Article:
JOHNSTON, IOWA — The first doses of a COVID-19 vaccine are expected to arrive in the state of Iowa less than two weeks from now and more than 172,000 doses should be here by the end of the year.
Governor Kim Reynolds and Kelly Garcia, Director of the Iowa Department of Human Services, announced an updated deployment plan for those thousands of doses in a Thursday news conference at Iowa Public Television’s studios. Two vaccine makers, Pfizer and Moderna, are each awaiting emergency approval from the FDA to make the vaccine available.
If the vaccines are approved, Reynolds says the state will receive an inital shipment of 26,000 doses of the Pfizer vaccine during the week of December 13th. The following week, more doses of the Pfizer vaccine are expected along with an initial 54,000 doses of the Moderna vaccine. Another 95,000 doses of the Pfizer vaccine would come the following week. In total, Governor Reynolds says 172,000 doses will be in Iowa by year end.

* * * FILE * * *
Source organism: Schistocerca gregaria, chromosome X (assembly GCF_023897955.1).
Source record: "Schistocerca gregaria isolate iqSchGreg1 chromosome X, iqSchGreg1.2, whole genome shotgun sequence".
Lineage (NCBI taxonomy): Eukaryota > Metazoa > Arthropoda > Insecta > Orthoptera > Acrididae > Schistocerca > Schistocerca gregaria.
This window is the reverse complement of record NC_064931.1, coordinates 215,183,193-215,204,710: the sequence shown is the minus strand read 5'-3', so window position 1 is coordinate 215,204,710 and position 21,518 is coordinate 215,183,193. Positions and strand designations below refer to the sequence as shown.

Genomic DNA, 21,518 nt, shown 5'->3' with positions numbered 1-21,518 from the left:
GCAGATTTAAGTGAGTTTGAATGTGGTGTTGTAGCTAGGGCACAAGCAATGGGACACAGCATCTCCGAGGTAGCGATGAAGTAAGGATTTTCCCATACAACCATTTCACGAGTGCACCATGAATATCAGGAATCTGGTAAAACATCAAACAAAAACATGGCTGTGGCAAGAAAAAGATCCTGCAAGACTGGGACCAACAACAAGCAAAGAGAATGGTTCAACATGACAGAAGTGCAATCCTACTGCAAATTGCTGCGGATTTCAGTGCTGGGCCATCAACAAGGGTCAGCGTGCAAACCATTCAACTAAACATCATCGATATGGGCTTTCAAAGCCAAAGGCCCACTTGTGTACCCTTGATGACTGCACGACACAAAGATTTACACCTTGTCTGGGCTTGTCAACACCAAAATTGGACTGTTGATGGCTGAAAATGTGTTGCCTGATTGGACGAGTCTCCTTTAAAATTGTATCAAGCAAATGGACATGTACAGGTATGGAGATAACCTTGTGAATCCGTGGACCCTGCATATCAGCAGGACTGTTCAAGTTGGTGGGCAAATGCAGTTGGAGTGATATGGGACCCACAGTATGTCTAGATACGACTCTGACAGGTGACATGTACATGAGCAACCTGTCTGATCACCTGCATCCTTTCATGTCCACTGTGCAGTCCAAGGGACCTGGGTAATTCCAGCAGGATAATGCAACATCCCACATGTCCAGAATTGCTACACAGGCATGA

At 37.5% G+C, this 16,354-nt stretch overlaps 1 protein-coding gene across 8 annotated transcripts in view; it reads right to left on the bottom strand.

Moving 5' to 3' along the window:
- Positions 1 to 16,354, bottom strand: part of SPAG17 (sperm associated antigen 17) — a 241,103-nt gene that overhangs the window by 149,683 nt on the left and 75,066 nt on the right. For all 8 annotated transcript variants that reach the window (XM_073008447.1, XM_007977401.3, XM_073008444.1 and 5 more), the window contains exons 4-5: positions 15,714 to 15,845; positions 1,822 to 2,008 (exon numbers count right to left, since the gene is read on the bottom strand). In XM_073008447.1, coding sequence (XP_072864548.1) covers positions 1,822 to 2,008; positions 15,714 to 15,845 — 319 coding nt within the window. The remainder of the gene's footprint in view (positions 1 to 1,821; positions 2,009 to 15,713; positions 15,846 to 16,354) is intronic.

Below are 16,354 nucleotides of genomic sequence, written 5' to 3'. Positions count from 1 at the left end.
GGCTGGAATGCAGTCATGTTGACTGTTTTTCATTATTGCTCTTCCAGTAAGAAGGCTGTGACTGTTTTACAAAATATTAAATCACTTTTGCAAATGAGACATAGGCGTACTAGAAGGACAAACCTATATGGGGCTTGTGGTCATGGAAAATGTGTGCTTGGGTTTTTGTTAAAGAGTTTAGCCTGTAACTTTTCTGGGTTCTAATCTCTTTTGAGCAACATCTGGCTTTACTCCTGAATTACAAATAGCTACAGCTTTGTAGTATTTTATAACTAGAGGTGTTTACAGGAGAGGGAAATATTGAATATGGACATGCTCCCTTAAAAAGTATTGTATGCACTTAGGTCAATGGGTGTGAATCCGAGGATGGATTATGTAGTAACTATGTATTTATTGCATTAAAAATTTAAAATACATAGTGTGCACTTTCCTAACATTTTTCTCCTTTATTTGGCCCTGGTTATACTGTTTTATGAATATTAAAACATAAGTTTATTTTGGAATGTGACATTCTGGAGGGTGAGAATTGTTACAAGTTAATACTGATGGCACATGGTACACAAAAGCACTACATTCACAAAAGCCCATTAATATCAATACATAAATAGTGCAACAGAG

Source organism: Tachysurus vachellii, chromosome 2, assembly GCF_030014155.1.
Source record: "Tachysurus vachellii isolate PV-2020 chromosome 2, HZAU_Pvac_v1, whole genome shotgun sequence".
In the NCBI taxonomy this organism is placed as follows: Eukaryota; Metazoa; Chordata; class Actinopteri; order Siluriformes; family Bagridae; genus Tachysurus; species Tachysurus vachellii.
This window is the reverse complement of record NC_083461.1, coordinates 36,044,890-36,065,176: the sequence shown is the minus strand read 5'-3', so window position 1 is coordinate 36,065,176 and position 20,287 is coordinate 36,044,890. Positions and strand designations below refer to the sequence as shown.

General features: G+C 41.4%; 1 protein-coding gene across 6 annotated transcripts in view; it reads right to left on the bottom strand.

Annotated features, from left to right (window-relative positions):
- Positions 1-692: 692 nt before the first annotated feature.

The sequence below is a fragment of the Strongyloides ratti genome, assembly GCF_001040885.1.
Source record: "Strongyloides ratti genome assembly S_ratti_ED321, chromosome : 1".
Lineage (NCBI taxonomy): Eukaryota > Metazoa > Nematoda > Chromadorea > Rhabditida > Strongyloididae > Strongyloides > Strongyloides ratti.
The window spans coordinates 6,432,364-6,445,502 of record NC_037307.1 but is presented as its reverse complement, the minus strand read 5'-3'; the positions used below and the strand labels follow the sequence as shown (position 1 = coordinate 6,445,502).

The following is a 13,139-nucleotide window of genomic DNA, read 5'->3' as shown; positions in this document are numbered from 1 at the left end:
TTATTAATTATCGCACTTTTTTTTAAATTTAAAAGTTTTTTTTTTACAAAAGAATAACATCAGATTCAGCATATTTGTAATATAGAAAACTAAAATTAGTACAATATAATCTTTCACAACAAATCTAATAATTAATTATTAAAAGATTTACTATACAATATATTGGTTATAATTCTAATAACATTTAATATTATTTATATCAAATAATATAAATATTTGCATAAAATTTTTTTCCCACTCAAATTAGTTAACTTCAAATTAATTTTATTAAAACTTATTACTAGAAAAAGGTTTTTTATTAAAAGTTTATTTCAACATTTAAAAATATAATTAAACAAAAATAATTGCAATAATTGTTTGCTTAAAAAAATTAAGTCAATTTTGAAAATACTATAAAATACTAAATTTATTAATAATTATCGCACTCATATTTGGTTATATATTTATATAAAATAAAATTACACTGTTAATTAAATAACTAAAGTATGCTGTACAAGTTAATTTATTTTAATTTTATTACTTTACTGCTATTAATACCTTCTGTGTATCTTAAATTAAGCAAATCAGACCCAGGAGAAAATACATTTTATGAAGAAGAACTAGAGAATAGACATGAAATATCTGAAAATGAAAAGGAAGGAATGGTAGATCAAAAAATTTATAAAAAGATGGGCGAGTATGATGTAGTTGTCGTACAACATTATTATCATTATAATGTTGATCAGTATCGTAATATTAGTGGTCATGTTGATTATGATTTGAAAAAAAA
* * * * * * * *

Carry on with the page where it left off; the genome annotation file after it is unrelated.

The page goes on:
The state is still finalizing its distribution plan with guidance from the federal government. Iowa health care workers and residents and employees of long term care facilities will be prioritized for the first round of inoculations.
Genesis confirmed to Local 4 News that it would be receiving the vaccine, but that vaccinations for health care workers are “not mandatory,” but the employees’ personal decision.
Vaccine distribution to long term care facilities will be handled by the state through major pharmacies.
Both vaccines require two doses, taken 28 days apart. The Pfizer vaccine must be kept chilled at extreme cold temperatures of -70 degrees Celsius, according to the Governor. The state has already identified 39 locations around the state that can store the vaccine safely at that temperature. The Moderna vaccine does not require extreme cold storage.
Garcia says the state will release additional guidance on its distribution plan on Friday. She says that by mid-2021 the state should have enough doses of the vaccine for anyone who wants it, however the initial doses will be targeted for the most at-risk populations.
The Iowa Department of Public Health confirmed the deaths of another 70 Iowans from COVID-19 in the last 24 hours. The majority of those deaths occurred days or weeks ago and are just now being reported.